A sudden rattling of planks startled him from his thoughts. He was crossing the dilapidated bridge. Directly ahead of him the old scarred tree shook its vigorous branches. To Mr. Topper this ancient landmark was not so much a tree as a place of residence. And he approached the tree in that spirit. When he came abreast of it he stopped the automobile and waited. Nothing unusual happened and Mr. Topper began to feel a little self-conscious.
"Anyone want a ride?" he moved himself to call. His voice sounded lonely in the branches of the tree. "I say there, Mr. Kerby, would you and your wife like to take a spin?"
"Why, it's Topper! " a voice cried out excitedly. "Hey, Marion! Topper's back. How about a ride!"
"Who's back?" came a woman's voice as if from a great distance.
"Topper is," shouted the first voice. "Wants to know if you'd like a ride. He's waiting."
"If you don't mind," Topper suggested, "I wish you'd stop that shouting. There's a waggon coming. Just run over to your wife and ask her quietly if she wants to use the car. Hold a whispered conversation."
But George Kerby was far too excited at the prospect of a ride to follow Mr. Topper's injunctions.
"Damn it, Marion," he shouted. "Make up your mind. Do you want to go or don't you? Say yes or no."
"Come, George," admonished the woman's voice. "Pull yourself together. Mr. Topper will think you never saw an automobile before. Of course I want to go driving. It was lovely of Cosmo to call. I'd about decided that he had deserted us."
The waggon had stopped beside the automobile and the driver was gazing at Mr. Topper with obstinate curiosity. Ordinarily this driver was not one easily aroused from his trance-like contemplation of his horses' moving flanks, but these strange voices coming from God knew where gave him an unpleasant sensation. Mr. Topper glanced at the man and winced.
"Come on out of the woods, you two," he commanded. "Where the devil have you got to? Why I can't even see you."
"We're picking flowers," called Marion Kerby. "We'll be right with you."
The driver's face resumed its normal mould. "Nice day," he said to Topper.
"Splendid," Mr. Topper beamed.
The driver settled back in his seat and waited. Mr. Topper, closely regarding the man, decided that from his expression he was prepared to wait indefinitely. It was an unfortunate situation. Mr. Topper got out of the automobile and surreptitiously pinched one of the horses. The offended animal immediately put himself in motion. The driver, as if desiring to conserve his energy, allowed his team to have its head. Mr. Topper returned to the automobile and waited.
"We're so forgetful," said Marion Kerby remorsefully as soon as the waggon was out of earshot. "But George is such a common creature with his great throat."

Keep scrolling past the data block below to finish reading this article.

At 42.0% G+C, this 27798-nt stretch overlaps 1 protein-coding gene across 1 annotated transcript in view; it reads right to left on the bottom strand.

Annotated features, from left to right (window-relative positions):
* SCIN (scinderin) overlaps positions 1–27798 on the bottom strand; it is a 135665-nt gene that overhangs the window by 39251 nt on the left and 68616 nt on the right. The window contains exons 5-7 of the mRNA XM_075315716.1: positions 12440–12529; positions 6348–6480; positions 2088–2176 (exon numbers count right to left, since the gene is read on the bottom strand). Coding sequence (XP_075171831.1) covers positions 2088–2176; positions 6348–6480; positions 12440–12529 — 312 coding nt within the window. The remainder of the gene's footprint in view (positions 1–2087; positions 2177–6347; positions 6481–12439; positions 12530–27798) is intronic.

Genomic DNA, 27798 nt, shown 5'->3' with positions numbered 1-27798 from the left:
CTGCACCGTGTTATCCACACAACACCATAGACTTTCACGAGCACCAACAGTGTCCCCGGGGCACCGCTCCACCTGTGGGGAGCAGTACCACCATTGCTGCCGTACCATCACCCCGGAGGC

"Then why are you always moping about?" demanded George Kerby angrily. "If you had any mind at all—"
"I would never have married you," his wife triumphantly interrupted. "And I certainly wouldn't have died with you. When I was alive I put a great deal of faith in that optimistic line 'until death do us part,' but it tricked me."
"May I put in a word?" began Mr. Topper, but Kerby's voice cut him short.
"I know," he recriminated bitterly. "You tried to poison me more than once."
"When the bootleggers failed I tried my hand just for the sake of experiment," his wife replied, "but your stomach defied all natural laws."
"It seems that you both are defying a few natural laws," put in Mr. Topper.
"Listen to this," said George Kerby hurriedly. "You can judge the sort of woman she is, Topper—the terribleness of her. She claims that we're not married any more and that anything goes just because we were bumped off. How's that for depravity. Not that I care. The line said, 'until death do us part.' Well, as a matter of fact death didn't us part. And so there you are. Tell her how silly she is, Topper."
"It's a delicate point for an outsider to settle," Mr. Topper cautiously replied. "Suppose we go for a ride. It's rather trying to be listening to the pair of you squabbling all over the landscape."
"All right, let's forget it," Kerby agreed. "Come, Marion. Topper's right."
"Just the same it isn't legal any more," said Marion. "I want Topper to understand that."
"Are you both in?" asked Mr. Topper. "All set," replied Kerby.
"No funny stuff now," warned Mr. Topper as he started the car. "I've had a hard day, a terrible day. I'd like to have a good time."
"You would?" cried Kerby. "Then let me take the wheel. Marion drove last time. I've got a great idea."
"Frankly, I mistrust your ideas," said Mr. Topper, but rather than be sat on I'll let you take the wheel."
"He's all right," Marion said in a reassuring voice. "Especially when he has an idea. For a fool he's funny that way. Slide over to me."